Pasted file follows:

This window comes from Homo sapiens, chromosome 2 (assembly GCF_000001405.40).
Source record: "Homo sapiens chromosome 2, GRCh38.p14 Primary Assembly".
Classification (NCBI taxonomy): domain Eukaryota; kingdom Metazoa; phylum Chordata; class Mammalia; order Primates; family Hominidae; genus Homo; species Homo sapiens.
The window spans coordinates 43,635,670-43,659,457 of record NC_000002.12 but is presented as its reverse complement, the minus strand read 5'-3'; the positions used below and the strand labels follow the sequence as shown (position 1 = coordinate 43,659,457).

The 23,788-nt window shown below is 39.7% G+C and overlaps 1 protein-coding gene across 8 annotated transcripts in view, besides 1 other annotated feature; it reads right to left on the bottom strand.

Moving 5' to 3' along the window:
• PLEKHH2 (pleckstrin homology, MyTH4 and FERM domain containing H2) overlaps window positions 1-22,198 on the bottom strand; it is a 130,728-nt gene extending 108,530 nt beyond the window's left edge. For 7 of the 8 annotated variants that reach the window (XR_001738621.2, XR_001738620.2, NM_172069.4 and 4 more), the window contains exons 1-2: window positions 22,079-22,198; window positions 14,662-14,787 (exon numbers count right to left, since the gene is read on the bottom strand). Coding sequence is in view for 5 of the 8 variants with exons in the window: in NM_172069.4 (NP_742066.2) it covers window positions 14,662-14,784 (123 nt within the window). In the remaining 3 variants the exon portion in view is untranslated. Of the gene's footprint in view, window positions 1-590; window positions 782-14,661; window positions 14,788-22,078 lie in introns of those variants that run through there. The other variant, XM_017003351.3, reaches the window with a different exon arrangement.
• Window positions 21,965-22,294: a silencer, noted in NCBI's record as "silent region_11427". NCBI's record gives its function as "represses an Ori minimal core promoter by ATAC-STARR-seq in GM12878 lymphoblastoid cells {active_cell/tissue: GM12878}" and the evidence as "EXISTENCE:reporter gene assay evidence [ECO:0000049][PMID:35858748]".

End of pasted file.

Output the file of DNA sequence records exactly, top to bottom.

This window comes from Homo sapiens, chromosome 2 (assembly GCF_000001405.40).
Source record: "Homo sapiens chromosome 2, GRCh38.p14 Primary Assembly".
Classification (NCBI taxonomy): domain Eukaryota; kingdom Metazoa; phylum Chordata; class Mammalia; order Primates; family Hominidae; genus Homo; species Homo sapiens.
The window spans coordinates 43,635,670-43,659,457 of record NC_000002.12 but is presented as its reverse complement, the minus strand read 5'-3'; the positions used below and the strand labels follow the sequence as shown (position 1 = coordinate 43,659,457).

The 23,788-nt window shown below is 39.7% G+C and overlaps 1 protein-coding gene across 8 annotated transcripts in view, besides 1 other annotated feature; it reads right to left on the bottom strand.

Moving 5' to 3' along the window:
• PLEKHH2 (pleckstrin homology, MyTH4 and FERM domain containing H2) overlaps window positions 1-22,198 on the bottom strand; it is a 130,728-nt gene extending 108,530 nt beyond the window's left edge. For 7 of the 8 annotated variants that reach the window (XR_001738621.2, XR_001738620.2, NM_172069.4 and 4 more), the window contains exons 1-2: window positions 22,079-22,198; window positions 14,662-14,787 (exon numbers count right to left, since the gene is read on the bottom strand). Coding sequence is in view for 5 of the 8 variants with exons in the window: in NM_172069.4 (NP_742066.2) it covers window positions 14,662-14,784 (123 nt within the window). In the remaining 3 variants the exon portion in view is untranslated. Of the gene's footprint in view, window positions 1-590; window positions 782-14,661; window positions 14,788-22,078 lie in introns of those variants that run through there. The other variant, XM_017003351.3, reaches the window with a different exon arrangement.
• Window positions 21,965-22,294: a silencer, noted in NCBI's record as "silent region_11427". NCBI's record gives its function as "represses an Ori minimal core promoter by ATAC-STARR-seq in GM12878 lymphoblastoid cells {active_cell/tissue: GM12878}" and the evidence as "EXISTENCE:reporter gene assay evidence [ECO:0000049][PMID:35858748]".